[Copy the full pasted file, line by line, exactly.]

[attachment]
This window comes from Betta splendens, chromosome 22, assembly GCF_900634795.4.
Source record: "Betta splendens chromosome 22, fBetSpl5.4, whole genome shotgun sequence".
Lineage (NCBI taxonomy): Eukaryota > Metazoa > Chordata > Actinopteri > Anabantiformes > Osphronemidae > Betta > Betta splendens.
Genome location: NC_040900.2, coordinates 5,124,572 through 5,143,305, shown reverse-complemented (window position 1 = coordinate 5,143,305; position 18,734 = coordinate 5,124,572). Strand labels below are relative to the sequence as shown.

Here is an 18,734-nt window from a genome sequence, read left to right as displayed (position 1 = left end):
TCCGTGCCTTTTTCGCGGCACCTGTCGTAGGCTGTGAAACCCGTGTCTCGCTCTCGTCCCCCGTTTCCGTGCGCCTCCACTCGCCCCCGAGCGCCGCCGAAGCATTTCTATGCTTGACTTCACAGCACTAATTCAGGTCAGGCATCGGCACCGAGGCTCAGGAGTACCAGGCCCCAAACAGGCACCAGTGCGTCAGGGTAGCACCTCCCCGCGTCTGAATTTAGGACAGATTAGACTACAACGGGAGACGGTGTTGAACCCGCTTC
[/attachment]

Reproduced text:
This window comes from Betta splendens, chromosome 22, assembly GCF_900634795.4.
Source record: "Betta splendens chromosome 22, fBetSpl5.4, whole genome shotgun sequence".
Lineage (NCBI taxonomy): Eukaryota > Metazoa > Chordata > Actinopteri > Anabantiformes > Osphronemidae > Betta > Betta splendens.
Genome location: NC_040900.2, coordinates 5,124,572 through 5,143,305, shown reverse-complemented (window position 1 = coordinate 5,143,305; position 18,734 = coordinate 5,124,572). Strand labels below are relative to the sequence as shown.

Here is an 18,734-nt window from a genome sequence, read left to right as displayed (position 1 = left end):
TCCGTGCCTTTTTCGCGGCACCTGTCGTAGGCTGTGAAACCCGTGTCTCGCTCTCGTCCCCCGTTTCCGTGCGCCTCCACTCGCCCCCGAGCGCCGCCGAAGCATTTCTATGCTTGACTTCACAGCACTAATTCAGGTCAGGCATCGGCACCGAGGCTCAGGAGTACCAGGCCCCAAACAGGCACCAGTGCGTCAGGGTAGCACCTCCCCGCGTCTGAATTTAGGACAGATTAGACTACAACGGGAGACGGTGTTGAACCCGCTTC